What is the Catalase enzyme
What are enzymes
Enzymes are vital to our survival. Such proteins, produced by our cells, allow our body to process chemicals, acting as a catalyst. A catalyst gets reactions started and makes them happen quicker, by increasing a reaction rate that might not happen at all otherwise, or may take too long to sustain life. A catalyst does not participate in the reaction itself though so how does it work? Each chemical reaction requires a minimum amount of energy for this to happen. This energy is called energetic activation. The lower a reaction’s triggers energy, the quicker it takes place. If the activation energy is too small, then there is no reaction.
Enzymes have the ability to reduce a chemical reaction’s activation energy by interacting with its reactants (the chemicals that do the reaction). Each enzyme has an active site at which the reaction occurs. These sites are as special pockets capable of binding a chemical molecule. The compounds or molecules with which the enzyme reacts are named their substrates. The enzyme pocket has a specific form, such that only one particular substratum can bind to it, just as only one key fits into a particular lock. The chemical reaction occurs once the molecule is bound to the enzyme. The reaction products are then released from the bag, and the enzyme is ready to start to all over again with another substrate molecule.
The catalase enzyme
Have you ever asked how they digest all the food you eaten? It’s not just the acid that breaks down the food in the stomach many little molecules in your body, called enzymes, help with that too. Enzymes are special protein types which accelerate chemical reactions, such as the digestion of food in your stomach .There are literally thousands of different enzymes in your body working around the clock to keep you healthy and active. Catalase is one of these enzymes that helps protect your body from harm.
The catalase enzyme and its importance
Catalase is a very common enzyme, present in almost all oxygen exposed organisms. Within living cells, catalase is meant to protect them from oxidative damage, which may occur when cells or other molecules come into contact with oxidative compounds in the body. This damage is a natural consequence of reactions occurring within your cells. The reactions that contain by products such as hydrogen peroxide, which can be toxic to the body, as well as how excessive smoke may be a by product of a nice bonfire that makes you cough or sting your eyes. To prevent such damage, the catalase enzyme helps by breaking up hydrogen peroxide (H2O2) into harmless water and oxygen to get rid of these compounds.
How does catalase enzyme work?
The body has a defense mechanism against oxidative stress in which both enzymatic and nonenzymatic molecules are the two prime components. This antioxidant defense system consists of some enzymes, some proteins, and a few low molecular weight molecules. The antioxidant enzymes can catalytically remove the reactive species. For example, superoxide dismutase dismutates superoxide into hydrogen peroxide which is in turn degraded by catalase or by glutathione peroxidase.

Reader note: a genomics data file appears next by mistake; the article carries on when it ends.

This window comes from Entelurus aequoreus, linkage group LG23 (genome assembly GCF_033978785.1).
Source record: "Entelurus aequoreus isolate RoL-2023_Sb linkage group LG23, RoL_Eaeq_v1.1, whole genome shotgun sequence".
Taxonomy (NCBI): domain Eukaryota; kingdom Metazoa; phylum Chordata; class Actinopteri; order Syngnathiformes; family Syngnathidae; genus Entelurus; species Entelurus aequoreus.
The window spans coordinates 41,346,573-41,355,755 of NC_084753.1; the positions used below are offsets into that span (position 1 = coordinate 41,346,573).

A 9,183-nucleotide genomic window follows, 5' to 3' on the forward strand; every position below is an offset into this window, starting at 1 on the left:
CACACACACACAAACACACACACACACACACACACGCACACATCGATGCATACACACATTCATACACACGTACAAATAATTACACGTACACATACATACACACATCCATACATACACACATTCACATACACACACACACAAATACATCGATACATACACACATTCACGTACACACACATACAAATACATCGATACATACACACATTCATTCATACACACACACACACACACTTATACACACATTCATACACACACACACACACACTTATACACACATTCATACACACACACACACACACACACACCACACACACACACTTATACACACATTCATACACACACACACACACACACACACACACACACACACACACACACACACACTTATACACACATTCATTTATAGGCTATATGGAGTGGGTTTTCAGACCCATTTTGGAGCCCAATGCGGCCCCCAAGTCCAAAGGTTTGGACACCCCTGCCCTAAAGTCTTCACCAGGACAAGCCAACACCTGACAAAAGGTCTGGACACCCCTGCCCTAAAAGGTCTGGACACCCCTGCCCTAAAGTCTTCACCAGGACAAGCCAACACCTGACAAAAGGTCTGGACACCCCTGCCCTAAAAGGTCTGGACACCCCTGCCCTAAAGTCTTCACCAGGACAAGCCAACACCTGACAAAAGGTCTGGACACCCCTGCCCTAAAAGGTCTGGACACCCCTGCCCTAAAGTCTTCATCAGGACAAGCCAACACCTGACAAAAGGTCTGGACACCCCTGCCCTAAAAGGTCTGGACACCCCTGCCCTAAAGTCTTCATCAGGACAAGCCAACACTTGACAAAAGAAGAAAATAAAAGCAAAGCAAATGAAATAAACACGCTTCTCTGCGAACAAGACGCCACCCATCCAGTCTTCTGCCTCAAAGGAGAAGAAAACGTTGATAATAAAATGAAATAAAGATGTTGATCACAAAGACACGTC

CAT is a tetrameric enzyme, which promotes the reduction of H2O2 to H2O and O2. Mammalian CAT is exclusively located in the peroxisomes and utilizes H2O2 generated during fatty acid oxidation (FAO) in these organelles. Treatment of cells with H2O2 activates the Abelson (Abl) family of nonreceptor tyrosine kinases, c-Abl and Arg, that phosphorylate CAT leading to an increase in its activity. However, CAT-deficient mice display no marked abnormalities, leaving the question of the precise role of CAT in OS response open to debate.
Catalase activity will eliminate hydrogen peroxide which will in turn reduce fluorescein (less DCF substrate oxidation). It is reckoned as follows:
This process is then calibrated against total protein content (mg / mL) or tissue weight (g / mL) to result in the loss of protein hydrogen peroxide / min / mg or tissue weight g.
Fluorescein Formed/15min) at0min]−[(Fluorescein formed/15min)at20min]=HPP / min / mL]
The interaction of catalase with other antioxidants and proteins can be predicted by the STRING (Search Tool for the Retrieval of Interacting Genes/Proteins) analysis.
STRING is a biological database used to study protein protein interaction.
The STRING network analysis of catalase’s interaction with other proteins has been categorized into two distinct modules. Module 1 contains four proteins which are basically involved in the pathways of peroxisomes including CAT and three proteins of module 2 such as SOD1), SOD2 (superoxide dismutase 2), and PRDX5 (peroxiredoxin 5). In module 1, ACOX1 (peroxisomal acyl coenzyme A oxidase), HSD17B4 (peroxisomal multifunctional enzyme), and HAO1 (hydroxy acid oxidase 1) are involved in the fatty acid oxidation pathway in the peroxisome while the protein DAO (D amino acid oxidase) is involved in the amino acid metabolism pathway in the peroxisome. All the components of module 1 are involved in different metabolic pathways. The proteins in module 2 are mainly involved in responses against oxidative stress. All the proteins have antioxidant activity except AKT1 (RAC-alpha serine-threonine protein kinase). AKT1 is a serine-threonine protein kinase which is involved in cell survival, metabolism, growth, and angiogenesis. All the proteins of both modules 1 and 2 including CAT have catalytic activity and are located in the lumen of intracellular organelles.
A catalase is one of the most important antioxidant enzymes. It is present in almost all aerobic organisms. Catalase breaks down two hydrogen peroxide molecules into one molecule of oxygen and two molecules of water in a two step reaction.